A few nights ago, I was on my way to Saltair to photograph a concert. I-80 was extremely slick with fresh snow and old ice. Due to the large amount of road gunk that had been splashed onto my windshield by a passer-by, I did not see my exit until the very last second. I tried to slow down so that I could exit safely, but my car immediately started to skid and turn sideways on the highway. Somehow, I regained control, though I missed my exit.
The next day, I find myself in a defensive driving course as a part of some job training. Appropriately enough, we were discussing driving in inclement weather, specifically, how to recover from a skid.
There are many schools of thought. Some of them revolve around counter steering. Some take into account whether you are in a rear wheel drive or front weel drive car. The common theme among them all is that you are performing compensatory steering measures, taking into account the angle of the skid, how far the rear of the car has swung out, your speed, etc. It all seems so complicated, and when you have .7 seconds to react and fix the situation or crash, simplicity is a godsend. Our instructor uttered the words that almost always are the mother of every great new idea: “There has got to be a better way”! The National Saftey Council does, in fact, have a better way.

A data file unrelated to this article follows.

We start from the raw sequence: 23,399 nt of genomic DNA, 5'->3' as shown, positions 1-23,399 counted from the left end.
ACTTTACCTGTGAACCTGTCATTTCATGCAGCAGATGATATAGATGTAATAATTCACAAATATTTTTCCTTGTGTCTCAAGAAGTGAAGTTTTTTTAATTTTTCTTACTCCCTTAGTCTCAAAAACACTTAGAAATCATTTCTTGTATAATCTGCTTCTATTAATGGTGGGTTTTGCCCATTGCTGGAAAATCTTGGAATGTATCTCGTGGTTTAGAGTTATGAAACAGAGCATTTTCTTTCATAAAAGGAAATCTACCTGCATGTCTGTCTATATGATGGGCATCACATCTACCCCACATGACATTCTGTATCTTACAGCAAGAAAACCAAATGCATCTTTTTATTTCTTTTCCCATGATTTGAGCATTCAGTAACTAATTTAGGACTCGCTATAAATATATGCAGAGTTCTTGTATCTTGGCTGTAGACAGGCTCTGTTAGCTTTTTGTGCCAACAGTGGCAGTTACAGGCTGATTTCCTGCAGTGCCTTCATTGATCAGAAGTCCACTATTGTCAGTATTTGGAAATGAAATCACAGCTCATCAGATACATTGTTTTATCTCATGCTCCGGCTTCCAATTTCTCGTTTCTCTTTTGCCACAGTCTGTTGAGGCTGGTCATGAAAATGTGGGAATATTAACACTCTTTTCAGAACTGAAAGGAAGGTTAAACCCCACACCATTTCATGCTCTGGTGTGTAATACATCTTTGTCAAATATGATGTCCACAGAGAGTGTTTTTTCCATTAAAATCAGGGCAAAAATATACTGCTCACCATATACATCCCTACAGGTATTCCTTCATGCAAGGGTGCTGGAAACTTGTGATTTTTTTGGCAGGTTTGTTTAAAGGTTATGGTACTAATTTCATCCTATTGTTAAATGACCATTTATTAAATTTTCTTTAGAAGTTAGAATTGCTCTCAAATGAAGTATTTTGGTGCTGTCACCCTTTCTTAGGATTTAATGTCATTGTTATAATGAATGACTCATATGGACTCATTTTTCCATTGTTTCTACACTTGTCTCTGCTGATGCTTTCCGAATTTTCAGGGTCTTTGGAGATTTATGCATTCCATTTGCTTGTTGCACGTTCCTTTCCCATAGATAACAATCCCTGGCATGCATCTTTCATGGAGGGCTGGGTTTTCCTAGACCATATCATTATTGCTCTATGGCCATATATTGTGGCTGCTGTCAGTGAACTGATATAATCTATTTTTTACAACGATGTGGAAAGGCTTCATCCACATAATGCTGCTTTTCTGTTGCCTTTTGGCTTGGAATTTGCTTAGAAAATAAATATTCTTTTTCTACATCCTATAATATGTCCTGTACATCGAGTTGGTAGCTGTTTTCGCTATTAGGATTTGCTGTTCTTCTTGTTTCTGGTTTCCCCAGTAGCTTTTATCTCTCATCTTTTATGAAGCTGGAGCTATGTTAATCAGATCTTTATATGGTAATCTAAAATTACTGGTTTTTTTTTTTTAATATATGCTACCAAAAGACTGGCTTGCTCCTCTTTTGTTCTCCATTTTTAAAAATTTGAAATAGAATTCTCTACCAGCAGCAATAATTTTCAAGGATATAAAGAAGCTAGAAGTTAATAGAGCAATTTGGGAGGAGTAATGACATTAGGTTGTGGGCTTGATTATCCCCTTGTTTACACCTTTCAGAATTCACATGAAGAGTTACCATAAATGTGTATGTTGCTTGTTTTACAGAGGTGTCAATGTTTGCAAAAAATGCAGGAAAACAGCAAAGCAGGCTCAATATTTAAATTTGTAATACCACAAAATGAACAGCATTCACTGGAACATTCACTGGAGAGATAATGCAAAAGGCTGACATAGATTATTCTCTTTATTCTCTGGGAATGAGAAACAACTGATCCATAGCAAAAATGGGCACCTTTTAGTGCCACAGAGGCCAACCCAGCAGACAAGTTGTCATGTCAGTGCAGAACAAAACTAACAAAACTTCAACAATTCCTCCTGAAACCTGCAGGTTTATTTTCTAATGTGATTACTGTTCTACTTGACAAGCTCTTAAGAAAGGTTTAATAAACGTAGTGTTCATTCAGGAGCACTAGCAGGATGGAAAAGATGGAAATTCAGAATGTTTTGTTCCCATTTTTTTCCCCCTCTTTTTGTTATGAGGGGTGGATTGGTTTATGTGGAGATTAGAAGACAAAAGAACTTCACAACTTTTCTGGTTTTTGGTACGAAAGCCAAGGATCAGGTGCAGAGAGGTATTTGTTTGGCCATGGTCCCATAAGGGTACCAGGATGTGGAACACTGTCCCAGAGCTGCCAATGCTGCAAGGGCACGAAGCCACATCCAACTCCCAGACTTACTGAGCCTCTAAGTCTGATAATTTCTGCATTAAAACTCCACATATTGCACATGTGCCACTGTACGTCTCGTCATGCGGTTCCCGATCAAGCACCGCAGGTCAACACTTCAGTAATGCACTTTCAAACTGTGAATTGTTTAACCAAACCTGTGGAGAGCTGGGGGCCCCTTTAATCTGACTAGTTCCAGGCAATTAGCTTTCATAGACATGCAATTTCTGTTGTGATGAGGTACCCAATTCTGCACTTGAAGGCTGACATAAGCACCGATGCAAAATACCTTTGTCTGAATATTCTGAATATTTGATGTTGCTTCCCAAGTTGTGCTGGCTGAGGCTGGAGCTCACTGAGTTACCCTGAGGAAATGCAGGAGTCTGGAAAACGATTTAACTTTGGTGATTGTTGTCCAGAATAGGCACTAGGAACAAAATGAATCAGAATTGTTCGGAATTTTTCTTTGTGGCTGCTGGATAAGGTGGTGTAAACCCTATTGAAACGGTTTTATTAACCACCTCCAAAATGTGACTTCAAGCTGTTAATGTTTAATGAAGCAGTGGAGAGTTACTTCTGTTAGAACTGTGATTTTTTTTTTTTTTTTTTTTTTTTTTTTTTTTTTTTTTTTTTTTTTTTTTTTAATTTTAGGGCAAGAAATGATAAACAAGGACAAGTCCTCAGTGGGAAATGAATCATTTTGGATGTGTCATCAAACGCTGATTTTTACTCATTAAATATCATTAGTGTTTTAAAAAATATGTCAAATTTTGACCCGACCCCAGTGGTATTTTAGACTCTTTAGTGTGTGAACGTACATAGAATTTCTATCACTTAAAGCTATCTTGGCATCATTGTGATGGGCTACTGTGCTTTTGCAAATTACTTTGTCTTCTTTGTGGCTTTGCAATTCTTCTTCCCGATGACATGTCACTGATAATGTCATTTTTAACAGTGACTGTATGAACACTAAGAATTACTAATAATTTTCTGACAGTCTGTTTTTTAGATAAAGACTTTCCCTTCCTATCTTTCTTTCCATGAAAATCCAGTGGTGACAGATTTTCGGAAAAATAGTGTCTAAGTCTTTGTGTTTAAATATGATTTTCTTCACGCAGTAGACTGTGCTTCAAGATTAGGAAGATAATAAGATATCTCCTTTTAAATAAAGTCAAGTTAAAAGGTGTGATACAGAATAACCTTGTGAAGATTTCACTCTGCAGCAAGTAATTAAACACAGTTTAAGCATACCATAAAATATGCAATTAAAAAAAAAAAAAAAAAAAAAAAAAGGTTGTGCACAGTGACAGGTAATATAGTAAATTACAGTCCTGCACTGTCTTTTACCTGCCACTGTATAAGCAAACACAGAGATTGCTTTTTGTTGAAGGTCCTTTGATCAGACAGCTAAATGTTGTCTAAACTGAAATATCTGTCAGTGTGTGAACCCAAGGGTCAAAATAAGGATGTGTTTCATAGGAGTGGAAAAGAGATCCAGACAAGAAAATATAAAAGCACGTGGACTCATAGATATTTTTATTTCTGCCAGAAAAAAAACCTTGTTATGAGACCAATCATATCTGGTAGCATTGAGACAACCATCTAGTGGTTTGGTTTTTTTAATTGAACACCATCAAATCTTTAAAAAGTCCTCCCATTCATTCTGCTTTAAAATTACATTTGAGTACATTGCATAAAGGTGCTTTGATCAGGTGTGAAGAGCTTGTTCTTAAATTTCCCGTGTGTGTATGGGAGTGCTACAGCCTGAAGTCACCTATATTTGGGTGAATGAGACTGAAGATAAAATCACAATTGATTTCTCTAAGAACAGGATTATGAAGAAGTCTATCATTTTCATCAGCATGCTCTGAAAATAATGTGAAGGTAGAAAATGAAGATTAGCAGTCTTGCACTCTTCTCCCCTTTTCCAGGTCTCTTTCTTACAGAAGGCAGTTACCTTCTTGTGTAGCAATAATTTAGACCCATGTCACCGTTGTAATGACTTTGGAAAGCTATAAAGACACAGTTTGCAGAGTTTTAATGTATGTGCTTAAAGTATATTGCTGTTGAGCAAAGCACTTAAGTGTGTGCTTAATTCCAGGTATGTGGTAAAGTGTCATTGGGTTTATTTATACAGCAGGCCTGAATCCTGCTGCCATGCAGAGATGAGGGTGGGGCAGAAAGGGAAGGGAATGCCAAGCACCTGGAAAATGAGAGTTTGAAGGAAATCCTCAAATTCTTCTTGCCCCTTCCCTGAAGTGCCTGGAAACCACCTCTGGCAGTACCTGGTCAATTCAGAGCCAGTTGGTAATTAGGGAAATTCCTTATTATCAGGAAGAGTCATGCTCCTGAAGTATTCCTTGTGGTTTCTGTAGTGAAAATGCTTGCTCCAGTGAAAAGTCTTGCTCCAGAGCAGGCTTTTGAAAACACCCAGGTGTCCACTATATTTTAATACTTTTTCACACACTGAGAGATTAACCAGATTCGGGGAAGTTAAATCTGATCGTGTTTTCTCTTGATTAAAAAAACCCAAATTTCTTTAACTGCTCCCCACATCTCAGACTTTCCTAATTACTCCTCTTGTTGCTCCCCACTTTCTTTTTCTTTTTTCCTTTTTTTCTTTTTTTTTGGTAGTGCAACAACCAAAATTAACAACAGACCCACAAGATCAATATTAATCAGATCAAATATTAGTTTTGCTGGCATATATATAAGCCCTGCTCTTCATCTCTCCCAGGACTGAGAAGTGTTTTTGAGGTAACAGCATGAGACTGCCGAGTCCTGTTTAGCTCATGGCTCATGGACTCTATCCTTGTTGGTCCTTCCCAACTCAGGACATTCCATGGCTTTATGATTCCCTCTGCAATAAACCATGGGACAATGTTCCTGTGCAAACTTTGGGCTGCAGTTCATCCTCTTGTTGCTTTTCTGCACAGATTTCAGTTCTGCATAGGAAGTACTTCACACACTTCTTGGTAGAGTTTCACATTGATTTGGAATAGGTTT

To recover from a skid, simply steer in the direction you want your car to travel.
None of this hocus – pocus compensatory steering angles stuff. Just let off the gas, resist the temptation to slam on the brakes, and simply point your wheels in the direction where you want to go. Your vehicle will calm down and eventually go there.
Allow me to wax philosophical for a moment. Often times in life, we find ourselves in situations that feel very much like my out of control car on I-80 the other night. I know that when relationships feel like they are skidding and sliding out of control, I begin thinking of what counter-steering measure will compensate and bring things back on course. I’m thinking that compensatory measures just don’t work.
I think my crazy old driving instructor had a good point. When you find things are out of control…
Let off the gas
keep your wheels pointed in the direction you wish to be travelling.
Thanks for the tip, John.